Seeking to contain the furor over its enrollment of only six African-American full-time MBA students in the fall 2018 class, UC-Berkeley’s Haas School of Business has released a “Diversity, Equity, and Inclusion Action Plan” that addresses its diversity shortcomings, acknowledging and accepting widespread criticism leveled at the school after word got out last month that so few black students had been enrolled despite the school admitting 27 African Americans — and despite the fall 2018 cohort being Haas’ biggest-ever, at 291.
A result of meetings with stakeholders across the school including the student-led Race Inclusion Initiative, the Haas Alumni Diversity Council, the Consortium for Graduate Study in Management, and the Black Business Student Association, the Haas action plan confronts a perceived lack of inclusiveness at the school and details “necessary actions and concrete plans” for reversing a two-year trend that resulted in a 68% drop in black enrollment in the MBA program. Among the top recommendations: hire a director of diversity admissions and create scholarships available to under-represented minorities, or URMs.
“Our leadership team failed to react quickly or urgently enough,” reads the report, authored by Courtney Chandler, senior assistant dean and chief strategy & operating officer, and Jay Stowsky, senior assistant dean of instruction. “The leadership approached the data using an ‘academic’ lens. We looked at the positive previous eight-year trend of increasing African-American enrollment and saw the sudden decline as a two-year statistical anomaly. Even if historically this may have been within our normal range, it doesn’t make our response acceptable — we should never become comfortable with a norm of underrepresentation.
“We need to live up to all of our Defining Leadership Principles and question the status quo. Our actions need to match our intentions. Our slowness to act broke trust with our students and alumni. We are deeply sorry about this.”
3 OBJECTIVES, NINE CONCRETE ACTIONS
Haas’ plan focuses on three main objectives: rebuild trust with underrepresented minority students and alumni; make Haas a community that African-American and all URM students want to join; and increase outreach to, and yield of, URM students at Haas. The last point is a response to the black student yield of 22.2% this fall, which is far below the school’s mark (50.9%) for all admitted students.
To achieve its three goals, the plan outlines nine actions, some of which have already been taken, such as the hiring of a chief diversity, equity, and inclusion officer in February. Among the highlights are calls to: “change MBA admissions criteria to consider an applicant’s skill set and experience in the areas of diversity, equity, and inclusion that enhance their contributions to the curricular and co-curricular environment”; establish a Diversity Admissions Council “representing a cross-functional group of staff, faculty, students, and alumni,” including the hiring of up to two second-year full-time MBA students to serve on the FTMBA Admissions Committee; and increase funding for diversity initiatives developed by “affinity groups or other student-led initiatives,” as well as financial support for diversity-related case competitions and academic endeavors and funding for “periodic events for URM community building.”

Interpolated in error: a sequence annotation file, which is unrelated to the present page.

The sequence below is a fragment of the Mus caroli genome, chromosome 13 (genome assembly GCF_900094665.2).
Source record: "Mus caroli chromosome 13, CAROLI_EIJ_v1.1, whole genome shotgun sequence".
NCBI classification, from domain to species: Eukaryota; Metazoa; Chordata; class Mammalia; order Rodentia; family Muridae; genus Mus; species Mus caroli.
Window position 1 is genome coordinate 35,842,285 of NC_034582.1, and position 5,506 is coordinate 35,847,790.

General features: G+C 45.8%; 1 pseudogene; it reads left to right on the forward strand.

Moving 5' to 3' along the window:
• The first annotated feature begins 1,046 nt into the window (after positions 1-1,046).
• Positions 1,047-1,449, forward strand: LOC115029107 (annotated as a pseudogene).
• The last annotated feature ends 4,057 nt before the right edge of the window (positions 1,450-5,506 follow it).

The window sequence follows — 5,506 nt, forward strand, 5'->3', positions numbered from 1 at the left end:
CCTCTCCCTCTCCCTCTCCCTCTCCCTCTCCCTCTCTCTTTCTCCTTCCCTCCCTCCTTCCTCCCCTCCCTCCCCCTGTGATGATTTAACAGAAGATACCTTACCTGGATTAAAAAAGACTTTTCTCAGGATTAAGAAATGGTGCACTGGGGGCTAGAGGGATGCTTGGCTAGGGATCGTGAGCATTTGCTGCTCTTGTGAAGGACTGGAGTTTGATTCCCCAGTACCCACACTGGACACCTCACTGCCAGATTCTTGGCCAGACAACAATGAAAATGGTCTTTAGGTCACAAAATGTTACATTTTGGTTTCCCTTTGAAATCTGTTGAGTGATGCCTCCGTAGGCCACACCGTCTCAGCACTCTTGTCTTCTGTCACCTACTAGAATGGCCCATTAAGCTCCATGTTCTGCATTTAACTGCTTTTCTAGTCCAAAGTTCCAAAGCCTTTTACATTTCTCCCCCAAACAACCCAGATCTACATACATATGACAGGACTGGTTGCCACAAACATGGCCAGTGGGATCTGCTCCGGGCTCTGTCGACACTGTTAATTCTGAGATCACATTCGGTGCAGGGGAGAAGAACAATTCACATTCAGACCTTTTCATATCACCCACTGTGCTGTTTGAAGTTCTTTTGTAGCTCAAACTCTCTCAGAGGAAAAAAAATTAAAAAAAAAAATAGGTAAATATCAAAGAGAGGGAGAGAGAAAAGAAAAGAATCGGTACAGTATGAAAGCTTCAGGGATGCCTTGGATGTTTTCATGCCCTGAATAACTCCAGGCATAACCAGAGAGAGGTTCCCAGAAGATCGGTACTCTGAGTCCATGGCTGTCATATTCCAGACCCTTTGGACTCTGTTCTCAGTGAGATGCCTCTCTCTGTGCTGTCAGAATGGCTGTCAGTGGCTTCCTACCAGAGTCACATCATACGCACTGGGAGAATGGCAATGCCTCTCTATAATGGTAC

Importantly, the plan calls for two things that alumni who spoke with Poets&Quants wanted most: the hiring of a director of diversity admissions “with focus on expanding opportunity for all historically underrepresented communities,” and a significant increase in scholarship funding, as well as the pursuit of “options outside of the university that can provide scholarships directly to URM students. The latter goal was strongly voiced by interim Dean Laura Tyson in an interview with P&Q when she said, “We don’t have adequate funding for scholarships, period.” Tyson and incoming Dean Ann Harrison, who will take the reins in January, will be part of the Management Team that implements the action plan’s recommendations.
A PLEDGE FOR SIGNIFICANT NEW OUTREACH
Haas’ action plan also calls for reducing barriers to applying for scholarships and adopting a first offer-best offer approach to financial aid. Noting that Latinx student enrollment and enrollment of other URM populations, including Pacific Islanders and Native American students, also lags relative to their representation in the state or national population, the plan calls for a stronger relationship management approach to URM student recruitment, “to improve yield and create stronger relationships with URM candidates.” The latter goal can be accomplished by establishing a long-term URM outreach approach “by expanding the MBA applicant pool through direct communications with recent URM undergraduates,” the report reads.
Importantly, the report also defines URMs as “U.S. citizens and permanent residents who identify as Black, Hispanic/Latino, Native American/Islander or multiethnic” — a point of concern for students and alumni who worried that the school might consider adding Asian students to the category to boost enrollment numbers.
As part of its new diversity, equity, and inclusion approach, “Senior leadership commits to lead with a shared diversity, equity, and inclusion vision for Haas, engaging in ongoing training, working toward a deeper understanding, and infusing this vision throughout our school,” the report reads. That includes evolving staff hiring policies and practices “by adding explicit language in job postings to address diversity needs within teams and encourage candidates from diverse backgrounds” and ensur(ing) hiring committees are more representative “and that they have done significant outreach to and considered candidates from diverse backgrounds.”